Xbox Series S
Image: Microsoft

Sony and Microsoft have managed to pack some impressive hardware into their next-gen consoles, but something that might disappoint gamers is the true capacity of their SSDs.

According to a few lucky individuals who managed to score a PlayStation 5 and Xbox Series S early, these consoles only have 667 GB and 364 GB of usable storage space, respectively – a stark difference from what’s listed on their specification sheets (825 GB for PS5, 512 GB for XSS).

This would mean that PS5’s system files take up 158 GB of space, while the Xbox Series S’s system files take up 148 GB of space. Next-gen console owners will definitely have to think about other storage solutions, such as third-party SSDs and Microsoft’s expansion cards.

It was previously reported that the Xbox Series X’s 1 TB SSD offers 802 GB of usable space. That doesn’t seem too bad, but next-gen titles such as Call of Duty Black Ops Cold War (136 GB) are poised to take a big bite out of that.

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5 Comments

  1. I feel like no one should be surprised by this. It sucks, but it was always going to suck.

    Next we’ll all be shocked that the 1TB SSD in the XBSX is 10^12 bytes and not 2^40.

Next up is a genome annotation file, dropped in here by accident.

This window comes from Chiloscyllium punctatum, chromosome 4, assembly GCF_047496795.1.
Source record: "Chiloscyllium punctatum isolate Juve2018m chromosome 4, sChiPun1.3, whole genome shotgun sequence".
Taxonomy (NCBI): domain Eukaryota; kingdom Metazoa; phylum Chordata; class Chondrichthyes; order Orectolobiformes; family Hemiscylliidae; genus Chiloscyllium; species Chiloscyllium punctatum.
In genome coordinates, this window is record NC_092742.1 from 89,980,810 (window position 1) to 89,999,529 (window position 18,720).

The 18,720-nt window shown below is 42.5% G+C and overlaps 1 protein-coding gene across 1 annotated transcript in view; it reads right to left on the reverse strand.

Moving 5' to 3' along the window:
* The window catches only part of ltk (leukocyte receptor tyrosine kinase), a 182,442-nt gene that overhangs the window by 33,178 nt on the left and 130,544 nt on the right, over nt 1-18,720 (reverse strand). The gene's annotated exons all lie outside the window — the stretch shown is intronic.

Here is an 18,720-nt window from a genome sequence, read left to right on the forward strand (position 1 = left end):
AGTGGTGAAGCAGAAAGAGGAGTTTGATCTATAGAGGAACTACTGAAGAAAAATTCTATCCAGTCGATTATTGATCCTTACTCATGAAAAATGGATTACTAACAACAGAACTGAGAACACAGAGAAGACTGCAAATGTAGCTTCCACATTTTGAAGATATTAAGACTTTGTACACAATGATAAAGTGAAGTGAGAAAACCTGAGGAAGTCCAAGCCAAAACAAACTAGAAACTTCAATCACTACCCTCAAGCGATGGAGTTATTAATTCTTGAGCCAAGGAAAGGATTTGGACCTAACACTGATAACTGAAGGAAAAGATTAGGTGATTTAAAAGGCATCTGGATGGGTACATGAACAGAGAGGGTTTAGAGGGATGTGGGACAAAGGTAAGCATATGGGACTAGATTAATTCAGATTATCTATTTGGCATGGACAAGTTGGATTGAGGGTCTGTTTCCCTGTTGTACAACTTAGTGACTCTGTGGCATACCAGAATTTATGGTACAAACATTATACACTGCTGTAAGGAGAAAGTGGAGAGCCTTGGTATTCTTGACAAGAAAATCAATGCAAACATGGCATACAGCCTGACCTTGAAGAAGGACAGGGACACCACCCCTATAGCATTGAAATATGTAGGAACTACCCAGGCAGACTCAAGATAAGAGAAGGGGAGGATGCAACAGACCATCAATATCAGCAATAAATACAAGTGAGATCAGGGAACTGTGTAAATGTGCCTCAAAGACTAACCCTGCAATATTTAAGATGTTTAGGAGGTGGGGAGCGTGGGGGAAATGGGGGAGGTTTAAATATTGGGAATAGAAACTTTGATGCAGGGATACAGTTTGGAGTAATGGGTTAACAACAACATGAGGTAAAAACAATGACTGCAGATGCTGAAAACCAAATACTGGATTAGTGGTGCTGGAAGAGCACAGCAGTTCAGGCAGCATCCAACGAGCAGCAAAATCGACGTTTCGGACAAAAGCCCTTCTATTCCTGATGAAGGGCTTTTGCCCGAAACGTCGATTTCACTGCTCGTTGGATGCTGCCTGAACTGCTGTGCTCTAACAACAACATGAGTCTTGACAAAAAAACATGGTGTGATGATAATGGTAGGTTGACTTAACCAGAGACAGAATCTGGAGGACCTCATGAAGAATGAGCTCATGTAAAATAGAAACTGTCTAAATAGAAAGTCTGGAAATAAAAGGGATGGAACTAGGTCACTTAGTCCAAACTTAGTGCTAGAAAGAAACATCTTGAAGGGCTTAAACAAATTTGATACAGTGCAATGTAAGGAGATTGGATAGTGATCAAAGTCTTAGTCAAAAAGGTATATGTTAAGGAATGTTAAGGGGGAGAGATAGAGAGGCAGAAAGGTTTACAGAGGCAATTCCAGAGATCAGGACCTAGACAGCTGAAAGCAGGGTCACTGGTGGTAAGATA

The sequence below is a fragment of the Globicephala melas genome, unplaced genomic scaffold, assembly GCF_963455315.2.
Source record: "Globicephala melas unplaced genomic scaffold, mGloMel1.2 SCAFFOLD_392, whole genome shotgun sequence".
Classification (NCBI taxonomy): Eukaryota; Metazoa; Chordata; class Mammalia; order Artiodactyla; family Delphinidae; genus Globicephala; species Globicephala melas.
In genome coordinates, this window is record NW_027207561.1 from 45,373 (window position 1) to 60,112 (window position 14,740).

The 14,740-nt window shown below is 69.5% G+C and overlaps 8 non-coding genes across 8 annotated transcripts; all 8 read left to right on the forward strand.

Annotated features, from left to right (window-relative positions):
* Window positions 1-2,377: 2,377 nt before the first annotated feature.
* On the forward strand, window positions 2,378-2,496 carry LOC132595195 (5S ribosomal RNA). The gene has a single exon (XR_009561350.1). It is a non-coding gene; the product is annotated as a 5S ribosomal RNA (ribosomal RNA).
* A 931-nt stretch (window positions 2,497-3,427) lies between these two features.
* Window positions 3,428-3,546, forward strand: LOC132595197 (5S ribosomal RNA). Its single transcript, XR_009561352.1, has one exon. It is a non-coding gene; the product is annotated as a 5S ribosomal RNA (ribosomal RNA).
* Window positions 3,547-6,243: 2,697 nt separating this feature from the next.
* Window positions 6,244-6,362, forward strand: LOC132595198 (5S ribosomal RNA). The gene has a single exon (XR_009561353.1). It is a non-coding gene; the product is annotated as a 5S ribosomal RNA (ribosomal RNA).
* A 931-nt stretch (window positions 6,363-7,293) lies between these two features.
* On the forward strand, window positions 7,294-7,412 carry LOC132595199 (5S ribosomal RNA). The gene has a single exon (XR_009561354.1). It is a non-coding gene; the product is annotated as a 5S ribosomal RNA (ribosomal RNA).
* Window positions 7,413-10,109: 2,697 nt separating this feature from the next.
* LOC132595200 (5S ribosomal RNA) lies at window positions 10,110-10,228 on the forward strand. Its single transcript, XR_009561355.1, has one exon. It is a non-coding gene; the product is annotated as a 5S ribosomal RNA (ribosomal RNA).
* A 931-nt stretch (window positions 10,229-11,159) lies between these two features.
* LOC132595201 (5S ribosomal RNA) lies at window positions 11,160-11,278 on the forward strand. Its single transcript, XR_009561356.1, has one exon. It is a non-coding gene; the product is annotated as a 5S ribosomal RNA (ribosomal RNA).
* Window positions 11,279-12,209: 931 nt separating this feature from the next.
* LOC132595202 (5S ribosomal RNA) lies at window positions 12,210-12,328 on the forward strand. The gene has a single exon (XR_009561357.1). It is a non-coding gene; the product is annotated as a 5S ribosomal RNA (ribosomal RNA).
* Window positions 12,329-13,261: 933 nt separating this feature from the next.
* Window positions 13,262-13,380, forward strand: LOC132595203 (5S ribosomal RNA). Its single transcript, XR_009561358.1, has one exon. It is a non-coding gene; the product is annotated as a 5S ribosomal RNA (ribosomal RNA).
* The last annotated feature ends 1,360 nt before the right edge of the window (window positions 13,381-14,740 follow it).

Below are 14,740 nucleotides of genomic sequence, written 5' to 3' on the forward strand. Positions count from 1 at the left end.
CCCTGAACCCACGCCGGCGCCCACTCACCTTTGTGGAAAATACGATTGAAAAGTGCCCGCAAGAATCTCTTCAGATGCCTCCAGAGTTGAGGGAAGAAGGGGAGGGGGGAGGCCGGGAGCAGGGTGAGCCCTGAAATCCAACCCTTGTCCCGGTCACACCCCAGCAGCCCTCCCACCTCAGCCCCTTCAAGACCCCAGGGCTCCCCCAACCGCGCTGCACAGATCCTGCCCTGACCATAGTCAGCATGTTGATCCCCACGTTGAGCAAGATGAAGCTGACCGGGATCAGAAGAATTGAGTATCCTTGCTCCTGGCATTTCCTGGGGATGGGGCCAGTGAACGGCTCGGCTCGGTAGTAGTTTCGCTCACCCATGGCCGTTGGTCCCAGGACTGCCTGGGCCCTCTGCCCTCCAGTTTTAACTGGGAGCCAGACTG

2. [QUOTE=”Brian_B, post: 22978, member: 96″]
    I feel like no one should be surprised by this. It sucks, but it was always going to suck.

    Next we’ll all be shocked that the 1TB SSD in the XBSX is 10^12 bytes and not 2^40.
    [/QUOTE]
    The new IEEE rules on storage capacity blows.

  3. That’s not a lot, luckily for me I don’t play FPS games on console as they seem to be among the worst offenders space wise

  4. Yeah system OS overhead and whatnot, I remember the launch PS4 had a 500gb hdd but less than 400 was available for game installs. That was one of the first things I did with my PS4, install a 2TB hdd. But 2TB super dooper fast NVME drives (that work on PS5) are not going to be cheap. Get ready for $200 for 1 TB, $400 for 2TB etc

  5. [QUOTE=”Grimlakin, post: 22979, member: 215″]
    The new IEEE rules on storage capacity blows.
    [/QUOTE]
    I refuse to ever use the term “tebibyte” or “gibibyte.” These binary terms were only made so drive manufacturers didn’t have to accurately market how much storage their drives actually came with.

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